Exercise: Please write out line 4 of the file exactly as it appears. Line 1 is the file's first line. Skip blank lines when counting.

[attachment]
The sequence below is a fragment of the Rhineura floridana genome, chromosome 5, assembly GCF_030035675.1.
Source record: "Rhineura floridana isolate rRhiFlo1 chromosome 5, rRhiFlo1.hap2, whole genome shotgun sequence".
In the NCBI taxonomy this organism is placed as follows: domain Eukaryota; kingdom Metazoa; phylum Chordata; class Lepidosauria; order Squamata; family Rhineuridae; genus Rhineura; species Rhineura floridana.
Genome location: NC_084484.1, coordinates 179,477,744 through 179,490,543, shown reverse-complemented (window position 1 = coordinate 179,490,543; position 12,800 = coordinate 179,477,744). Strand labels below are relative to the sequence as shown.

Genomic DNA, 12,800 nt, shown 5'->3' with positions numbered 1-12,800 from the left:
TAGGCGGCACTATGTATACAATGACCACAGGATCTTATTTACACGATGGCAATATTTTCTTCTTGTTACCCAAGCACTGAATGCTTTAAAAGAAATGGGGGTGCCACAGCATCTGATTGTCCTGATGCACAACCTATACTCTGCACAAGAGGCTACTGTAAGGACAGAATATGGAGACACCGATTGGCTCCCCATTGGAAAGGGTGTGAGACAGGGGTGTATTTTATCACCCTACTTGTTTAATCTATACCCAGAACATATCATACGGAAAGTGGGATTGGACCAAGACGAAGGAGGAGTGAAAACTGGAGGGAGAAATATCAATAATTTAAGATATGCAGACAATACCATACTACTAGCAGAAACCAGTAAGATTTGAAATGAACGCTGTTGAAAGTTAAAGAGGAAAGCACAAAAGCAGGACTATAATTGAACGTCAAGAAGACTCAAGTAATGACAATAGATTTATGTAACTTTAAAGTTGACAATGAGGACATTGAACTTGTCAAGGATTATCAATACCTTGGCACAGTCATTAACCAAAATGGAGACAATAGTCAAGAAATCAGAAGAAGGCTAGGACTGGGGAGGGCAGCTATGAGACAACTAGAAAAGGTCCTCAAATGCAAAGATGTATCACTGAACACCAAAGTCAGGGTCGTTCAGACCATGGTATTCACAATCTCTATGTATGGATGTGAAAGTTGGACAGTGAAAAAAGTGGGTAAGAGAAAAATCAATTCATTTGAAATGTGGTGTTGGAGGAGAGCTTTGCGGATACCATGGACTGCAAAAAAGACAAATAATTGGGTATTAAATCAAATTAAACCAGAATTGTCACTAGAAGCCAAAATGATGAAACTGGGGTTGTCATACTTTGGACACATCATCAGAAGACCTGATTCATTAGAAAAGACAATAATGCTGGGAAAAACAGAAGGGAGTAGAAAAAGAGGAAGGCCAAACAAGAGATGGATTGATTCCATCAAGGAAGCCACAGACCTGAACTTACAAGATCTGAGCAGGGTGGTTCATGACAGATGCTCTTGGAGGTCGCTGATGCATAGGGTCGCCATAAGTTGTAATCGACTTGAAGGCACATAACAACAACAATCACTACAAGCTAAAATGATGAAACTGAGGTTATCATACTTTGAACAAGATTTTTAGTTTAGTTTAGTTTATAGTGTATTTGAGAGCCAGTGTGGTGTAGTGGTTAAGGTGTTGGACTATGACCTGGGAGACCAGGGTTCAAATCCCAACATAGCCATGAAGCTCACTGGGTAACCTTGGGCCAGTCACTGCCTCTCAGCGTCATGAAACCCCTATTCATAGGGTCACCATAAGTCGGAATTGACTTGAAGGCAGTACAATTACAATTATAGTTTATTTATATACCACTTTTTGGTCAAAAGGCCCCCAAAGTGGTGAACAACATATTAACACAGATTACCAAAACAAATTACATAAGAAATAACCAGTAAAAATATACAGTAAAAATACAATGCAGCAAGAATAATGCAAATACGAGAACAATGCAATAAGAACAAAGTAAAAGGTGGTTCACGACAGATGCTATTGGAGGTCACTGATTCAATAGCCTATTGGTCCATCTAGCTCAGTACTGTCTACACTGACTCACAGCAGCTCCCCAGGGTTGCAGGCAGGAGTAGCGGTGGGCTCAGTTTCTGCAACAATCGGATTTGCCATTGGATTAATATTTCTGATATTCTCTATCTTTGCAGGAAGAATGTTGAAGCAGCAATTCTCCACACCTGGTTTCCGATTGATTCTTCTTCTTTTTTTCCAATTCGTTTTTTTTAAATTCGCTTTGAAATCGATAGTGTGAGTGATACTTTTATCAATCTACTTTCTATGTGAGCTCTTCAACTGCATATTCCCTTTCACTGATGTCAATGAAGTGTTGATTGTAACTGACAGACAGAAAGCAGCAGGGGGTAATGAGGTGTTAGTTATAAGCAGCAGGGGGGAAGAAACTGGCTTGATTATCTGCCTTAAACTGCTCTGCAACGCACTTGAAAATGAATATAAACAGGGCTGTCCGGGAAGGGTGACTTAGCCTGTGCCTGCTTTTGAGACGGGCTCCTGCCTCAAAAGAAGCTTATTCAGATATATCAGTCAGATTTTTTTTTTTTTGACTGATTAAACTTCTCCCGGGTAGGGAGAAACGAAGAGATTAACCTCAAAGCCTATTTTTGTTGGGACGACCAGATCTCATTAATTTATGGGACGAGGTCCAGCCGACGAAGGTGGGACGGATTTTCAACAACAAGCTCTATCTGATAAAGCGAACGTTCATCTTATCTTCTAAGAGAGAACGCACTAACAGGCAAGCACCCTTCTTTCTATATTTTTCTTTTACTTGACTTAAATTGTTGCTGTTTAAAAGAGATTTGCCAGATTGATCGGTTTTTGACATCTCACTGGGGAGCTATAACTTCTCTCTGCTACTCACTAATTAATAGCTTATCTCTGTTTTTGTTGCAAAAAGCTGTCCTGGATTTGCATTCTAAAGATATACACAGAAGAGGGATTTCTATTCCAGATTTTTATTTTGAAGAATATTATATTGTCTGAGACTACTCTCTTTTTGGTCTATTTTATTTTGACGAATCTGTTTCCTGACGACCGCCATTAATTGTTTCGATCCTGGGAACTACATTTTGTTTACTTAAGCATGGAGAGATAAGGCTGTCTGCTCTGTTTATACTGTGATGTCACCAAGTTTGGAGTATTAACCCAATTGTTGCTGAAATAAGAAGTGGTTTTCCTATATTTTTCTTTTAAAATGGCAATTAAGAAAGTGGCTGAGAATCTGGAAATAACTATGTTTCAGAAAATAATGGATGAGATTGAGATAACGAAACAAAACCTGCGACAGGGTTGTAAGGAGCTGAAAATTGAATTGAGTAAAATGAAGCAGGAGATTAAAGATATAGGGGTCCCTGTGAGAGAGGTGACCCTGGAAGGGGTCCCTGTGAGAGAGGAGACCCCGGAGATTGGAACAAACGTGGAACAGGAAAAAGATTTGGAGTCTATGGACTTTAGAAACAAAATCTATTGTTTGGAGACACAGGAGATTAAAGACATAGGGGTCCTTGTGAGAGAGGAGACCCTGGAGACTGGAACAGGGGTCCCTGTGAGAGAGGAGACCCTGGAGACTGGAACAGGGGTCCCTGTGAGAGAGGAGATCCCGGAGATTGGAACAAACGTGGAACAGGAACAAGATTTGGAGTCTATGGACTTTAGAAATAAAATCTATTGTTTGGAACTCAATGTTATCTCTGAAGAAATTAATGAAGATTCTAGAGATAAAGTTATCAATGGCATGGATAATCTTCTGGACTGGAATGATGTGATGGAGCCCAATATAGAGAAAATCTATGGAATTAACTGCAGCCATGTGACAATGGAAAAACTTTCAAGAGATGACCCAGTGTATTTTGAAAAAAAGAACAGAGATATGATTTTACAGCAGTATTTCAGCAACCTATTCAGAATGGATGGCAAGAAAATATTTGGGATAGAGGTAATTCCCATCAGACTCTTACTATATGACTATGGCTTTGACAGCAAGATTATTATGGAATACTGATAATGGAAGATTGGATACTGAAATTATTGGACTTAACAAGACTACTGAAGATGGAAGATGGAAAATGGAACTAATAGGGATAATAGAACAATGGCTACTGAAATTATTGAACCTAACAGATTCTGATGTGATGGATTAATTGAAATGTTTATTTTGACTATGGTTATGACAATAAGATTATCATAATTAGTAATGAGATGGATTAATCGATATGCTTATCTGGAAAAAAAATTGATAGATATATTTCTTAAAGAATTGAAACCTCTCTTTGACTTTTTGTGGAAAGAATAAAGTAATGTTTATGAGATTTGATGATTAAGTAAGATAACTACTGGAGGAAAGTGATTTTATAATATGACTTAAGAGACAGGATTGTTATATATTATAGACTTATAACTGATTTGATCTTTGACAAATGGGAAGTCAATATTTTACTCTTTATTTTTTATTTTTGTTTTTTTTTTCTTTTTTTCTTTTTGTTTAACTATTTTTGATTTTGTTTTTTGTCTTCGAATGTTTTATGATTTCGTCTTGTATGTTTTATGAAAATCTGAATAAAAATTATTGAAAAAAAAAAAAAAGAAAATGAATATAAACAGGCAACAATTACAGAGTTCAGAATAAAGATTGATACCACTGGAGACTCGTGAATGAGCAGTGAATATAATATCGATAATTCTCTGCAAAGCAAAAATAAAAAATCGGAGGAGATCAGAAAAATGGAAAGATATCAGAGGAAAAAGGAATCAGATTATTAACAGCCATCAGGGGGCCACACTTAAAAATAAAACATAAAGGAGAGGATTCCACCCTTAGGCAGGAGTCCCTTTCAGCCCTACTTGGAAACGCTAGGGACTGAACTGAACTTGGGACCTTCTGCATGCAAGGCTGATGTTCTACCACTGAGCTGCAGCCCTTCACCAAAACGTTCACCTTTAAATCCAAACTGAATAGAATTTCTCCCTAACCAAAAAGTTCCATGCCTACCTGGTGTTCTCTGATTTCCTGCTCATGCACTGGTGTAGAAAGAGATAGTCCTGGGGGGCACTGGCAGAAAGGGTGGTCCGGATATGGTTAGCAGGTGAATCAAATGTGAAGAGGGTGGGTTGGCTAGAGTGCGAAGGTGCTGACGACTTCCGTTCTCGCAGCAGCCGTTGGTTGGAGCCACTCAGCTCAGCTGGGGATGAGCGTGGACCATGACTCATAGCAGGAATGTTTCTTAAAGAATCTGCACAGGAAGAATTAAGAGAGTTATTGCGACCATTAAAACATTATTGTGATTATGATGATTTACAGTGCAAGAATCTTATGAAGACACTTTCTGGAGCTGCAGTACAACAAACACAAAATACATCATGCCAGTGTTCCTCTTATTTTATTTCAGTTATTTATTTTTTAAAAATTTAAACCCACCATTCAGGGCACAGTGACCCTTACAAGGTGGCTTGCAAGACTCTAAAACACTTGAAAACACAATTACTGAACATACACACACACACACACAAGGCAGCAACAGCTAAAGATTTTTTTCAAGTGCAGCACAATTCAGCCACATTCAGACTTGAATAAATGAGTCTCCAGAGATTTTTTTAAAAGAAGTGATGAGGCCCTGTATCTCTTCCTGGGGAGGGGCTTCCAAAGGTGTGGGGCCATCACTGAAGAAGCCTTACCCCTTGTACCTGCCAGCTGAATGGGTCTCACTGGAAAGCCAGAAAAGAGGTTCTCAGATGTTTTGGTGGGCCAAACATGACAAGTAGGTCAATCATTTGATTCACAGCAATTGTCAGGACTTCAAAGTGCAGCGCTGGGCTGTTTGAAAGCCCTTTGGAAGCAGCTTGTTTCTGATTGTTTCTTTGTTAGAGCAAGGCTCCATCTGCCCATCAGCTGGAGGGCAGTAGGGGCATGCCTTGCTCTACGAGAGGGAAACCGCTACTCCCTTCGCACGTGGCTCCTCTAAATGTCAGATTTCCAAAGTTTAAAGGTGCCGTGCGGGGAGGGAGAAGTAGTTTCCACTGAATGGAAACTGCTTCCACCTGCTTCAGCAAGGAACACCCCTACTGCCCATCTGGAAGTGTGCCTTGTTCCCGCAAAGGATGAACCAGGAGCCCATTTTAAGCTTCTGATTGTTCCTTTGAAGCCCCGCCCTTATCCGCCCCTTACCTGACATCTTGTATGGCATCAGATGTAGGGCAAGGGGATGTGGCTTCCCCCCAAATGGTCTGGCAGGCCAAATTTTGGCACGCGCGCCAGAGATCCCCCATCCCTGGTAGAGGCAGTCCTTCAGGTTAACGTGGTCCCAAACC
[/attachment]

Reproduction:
Genome location: NC_084484.1, coordinates 179,477,744 through 179,490,543, shown reverse-complemented (window position 1 = coordinate 179,490,543; position 12,800 = coordinate 179,477,744). Strand labels below are relative to the sequence as shown.